Keeping kids alive before transplants

FRESNO, Calif.

These days, CJ Moore is happy to be playing basketball, even if it's from the couch.

"Well, there's not much I can do right now," 10-year-old CJ Moore, told Action News.

Several months ago CJ was in much worse shape. His heart was enlarged, and doctors didn't know why.

"I was scared because I didn't know what an enlarged heart could do to a person," CJ said.

"It was a hard, hard thing to see my child, and I couldn't do anything about it," an emotional Reshella Moore, CJ's mom, told us.

CJ needed a new heart. He got on the transplant list, but to keep him alive until one was available Duke surgeon Andrew Lodge implanted a pump in his chest. It's in clinical trials for adults. CJ was only the fourth child in the U.S. to receive it.

"We had to pursue the company and the FDA to allow us to implant the device," Andrew Lodge, M.D., a cardiac pediatric surgeon at Duke University Hospitals, explained.

The battery-powered device is placed in the left ventricle and pumps blood to the aorta. It's small enough to use in some kids, and it's portable, so patients don't have to stay in the hospital. CJ wore the device for four long months. The holidays were especially hard.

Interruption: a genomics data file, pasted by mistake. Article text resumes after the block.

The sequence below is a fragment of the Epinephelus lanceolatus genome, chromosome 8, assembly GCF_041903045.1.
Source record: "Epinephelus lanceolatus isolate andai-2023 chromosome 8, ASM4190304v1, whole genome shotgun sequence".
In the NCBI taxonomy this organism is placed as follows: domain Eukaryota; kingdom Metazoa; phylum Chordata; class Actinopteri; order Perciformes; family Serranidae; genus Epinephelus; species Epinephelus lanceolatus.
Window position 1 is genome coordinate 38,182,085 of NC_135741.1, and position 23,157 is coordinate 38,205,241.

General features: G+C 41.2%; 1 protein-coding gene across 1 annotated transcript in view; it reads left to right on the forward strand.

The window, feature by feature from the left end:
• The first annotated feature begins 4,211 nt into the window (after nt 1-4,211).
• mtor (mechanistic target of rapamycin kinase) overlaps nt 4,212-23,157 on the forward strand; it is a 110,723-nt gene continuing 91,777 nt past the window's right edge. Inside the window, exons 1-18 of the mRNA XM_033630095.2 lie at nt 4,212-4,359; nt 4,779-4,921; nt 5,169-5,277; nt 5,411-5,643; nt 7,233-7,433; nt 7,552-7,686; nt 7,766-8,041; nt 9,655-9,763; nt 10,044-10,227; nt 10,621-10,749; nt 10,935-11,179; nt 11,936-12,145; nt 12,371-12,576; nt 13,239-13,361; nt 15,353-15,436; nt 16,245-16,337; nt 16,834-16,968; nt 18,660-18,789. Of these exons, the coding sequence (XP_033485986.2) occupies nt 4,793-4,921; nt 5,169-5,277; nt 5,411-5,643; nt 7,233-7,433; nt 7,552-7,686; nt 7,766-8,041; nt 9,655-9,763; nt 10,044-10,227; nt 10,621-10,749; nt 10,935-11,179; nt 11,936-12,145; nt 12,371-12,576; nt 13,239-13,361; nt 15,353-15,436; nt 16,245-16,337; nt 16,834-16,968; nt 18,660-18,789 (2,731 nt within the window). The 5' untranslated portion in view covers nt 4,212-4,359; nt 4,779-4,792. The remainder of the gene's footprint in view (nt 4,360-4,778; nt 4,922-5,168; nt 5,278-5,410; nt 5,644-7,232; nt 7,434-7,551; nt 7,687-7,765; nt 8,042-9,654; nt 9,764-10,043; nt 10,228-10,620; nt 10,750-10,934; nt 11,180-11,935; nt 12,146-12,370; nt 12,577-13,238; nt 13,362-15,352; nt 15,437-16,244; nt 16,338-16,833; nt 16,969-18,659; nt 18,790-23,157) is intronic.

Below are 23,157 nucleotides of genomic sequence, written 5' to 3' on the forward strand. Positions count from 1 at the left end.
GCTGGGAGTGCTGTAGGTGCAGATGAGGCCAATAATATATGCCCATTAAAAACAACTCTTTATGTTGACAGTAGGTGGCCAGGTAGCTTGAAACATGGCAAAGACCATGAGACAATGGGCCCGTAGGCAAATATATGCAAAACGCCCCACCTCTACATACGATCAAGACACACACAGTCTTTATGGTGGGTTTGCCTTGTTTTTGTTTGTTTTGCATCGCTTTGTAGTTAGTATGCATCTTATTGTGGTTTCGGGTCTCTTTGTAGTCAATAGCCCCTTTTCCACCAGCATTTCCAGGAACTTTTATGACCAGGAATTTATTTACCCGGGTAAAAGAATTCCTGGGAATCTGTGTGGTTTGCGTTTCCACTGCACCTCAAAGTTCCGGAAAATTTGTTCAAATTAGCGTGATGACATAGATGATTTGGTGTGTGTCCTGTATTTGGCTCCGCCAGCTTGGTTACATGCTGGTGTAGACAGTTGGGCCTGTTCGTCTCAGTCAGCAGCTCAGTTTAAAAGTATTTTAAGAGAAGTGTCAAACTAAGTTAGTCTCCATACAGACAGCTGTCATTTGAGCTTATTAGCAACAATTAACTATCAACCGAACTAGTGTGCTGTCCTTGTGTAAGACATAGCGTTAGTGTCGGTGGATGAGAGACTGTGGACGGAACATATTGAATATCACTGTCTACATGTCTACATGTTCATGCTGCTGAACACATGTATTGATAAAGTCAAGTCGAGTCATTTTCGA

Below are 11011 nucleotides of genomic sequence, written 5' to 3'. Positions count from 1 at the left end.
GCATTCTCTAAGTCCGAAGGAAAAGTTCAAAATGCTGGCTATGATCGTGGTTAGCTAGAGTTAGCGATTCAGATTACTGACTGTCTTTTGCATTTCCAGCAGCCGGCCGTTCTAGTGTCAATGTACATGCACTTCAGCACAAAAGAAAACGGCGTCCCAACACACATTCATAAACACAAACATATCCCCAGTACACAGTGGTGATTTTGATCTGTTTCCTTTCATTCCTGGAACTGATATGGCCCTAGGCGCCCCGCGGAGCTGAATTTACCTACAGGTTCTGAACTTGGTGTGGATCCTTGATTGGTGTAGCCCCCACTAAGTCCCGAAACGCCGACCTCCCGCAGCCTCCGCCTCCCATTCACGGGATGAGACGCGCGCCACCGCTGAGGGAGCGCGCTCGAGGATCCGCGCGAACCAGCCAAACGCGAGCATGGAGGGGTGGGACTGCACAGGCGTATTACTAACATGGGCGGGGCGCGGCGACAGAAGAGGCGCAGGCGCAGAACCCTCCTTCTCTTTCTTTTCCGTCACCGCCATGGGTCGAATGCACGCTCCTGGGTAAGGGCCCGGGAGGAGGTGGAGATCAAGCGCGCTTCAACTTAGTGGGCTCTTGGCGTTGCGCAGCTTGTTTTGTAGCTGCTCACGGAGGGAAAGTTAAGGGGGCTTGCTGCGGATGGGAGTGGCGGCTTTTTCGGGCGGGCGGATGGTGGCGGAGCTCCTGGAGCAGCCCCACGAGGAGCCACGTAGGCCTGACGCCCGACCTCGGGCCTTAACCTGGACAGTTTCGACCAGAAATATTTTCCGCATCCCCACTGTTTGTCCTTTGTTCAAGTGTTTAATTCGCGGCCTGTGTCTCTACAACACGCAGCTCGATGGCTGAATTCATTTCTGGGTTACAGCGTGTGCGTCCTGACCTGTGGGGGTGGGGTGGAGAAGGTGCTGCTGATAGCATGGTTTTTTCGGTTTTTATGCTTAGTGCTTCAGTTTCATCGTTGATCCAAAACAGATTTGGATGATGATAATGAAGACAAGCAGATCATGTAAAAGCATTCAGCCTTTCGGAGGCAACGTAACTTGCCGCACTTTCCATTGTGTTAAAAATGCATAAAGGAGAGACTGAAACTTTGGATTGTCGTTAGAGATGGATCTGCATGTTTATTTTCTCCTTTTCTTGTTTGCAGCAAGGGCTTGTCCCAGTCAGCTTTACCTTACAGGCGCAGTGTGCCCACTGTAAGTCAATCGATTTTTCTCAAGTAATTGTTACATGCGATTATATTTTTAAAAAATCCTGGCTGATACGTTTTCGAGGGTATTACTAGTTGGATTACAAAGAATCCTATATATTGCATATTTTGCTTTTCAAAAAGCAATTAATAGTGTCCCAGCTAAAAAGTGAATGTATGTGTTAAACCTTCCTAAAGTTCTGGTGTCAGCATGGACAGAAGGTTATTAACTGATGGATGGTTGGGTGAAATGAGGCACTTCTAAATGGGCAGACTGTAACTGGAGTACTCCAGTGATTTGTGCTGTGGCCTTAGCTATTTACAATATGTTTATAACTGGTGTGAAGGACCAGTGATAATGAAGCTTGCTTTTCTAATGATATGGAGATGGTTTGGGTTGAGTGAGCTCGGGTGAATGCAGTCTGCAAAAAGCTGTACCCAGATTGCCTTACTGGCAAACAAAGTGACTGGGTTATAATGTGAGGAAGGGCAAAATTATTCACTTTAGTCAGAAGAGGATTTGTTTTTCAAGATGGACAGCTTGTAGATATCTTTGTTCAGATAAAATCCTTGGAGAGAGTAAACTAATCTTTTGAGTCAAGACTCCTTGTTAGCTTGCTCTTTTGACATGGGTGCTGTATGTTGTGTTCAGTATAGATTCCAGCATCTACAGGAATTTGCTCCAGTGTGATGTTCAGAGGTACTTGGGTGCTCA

"I said 'CJ, what do you want for Christmas?' He said, 'granny, I want me a heart!,'" Joan Howell, CJ's grandmother, said.

Then they finally got the call.

"I just started hollering and screaming, and he said 'mama, what's wrong?' and I said 'CJ, we got a heart!'" Reshella said.

Since the transplant CJ's getting back to normal. He's on 32 pills a day, but excited about his new heart and his new life. All made possible by a pump.

CJ will be on some of his medications for the rest of his life. Doctor Lodge says he may need one or two more heart transplants because he's so young.

If you would like more information, please contact:

Debbe Geiger
Senior Media Relations Officer
Duke Medicine Office of News and Communications
(919) 660-9461

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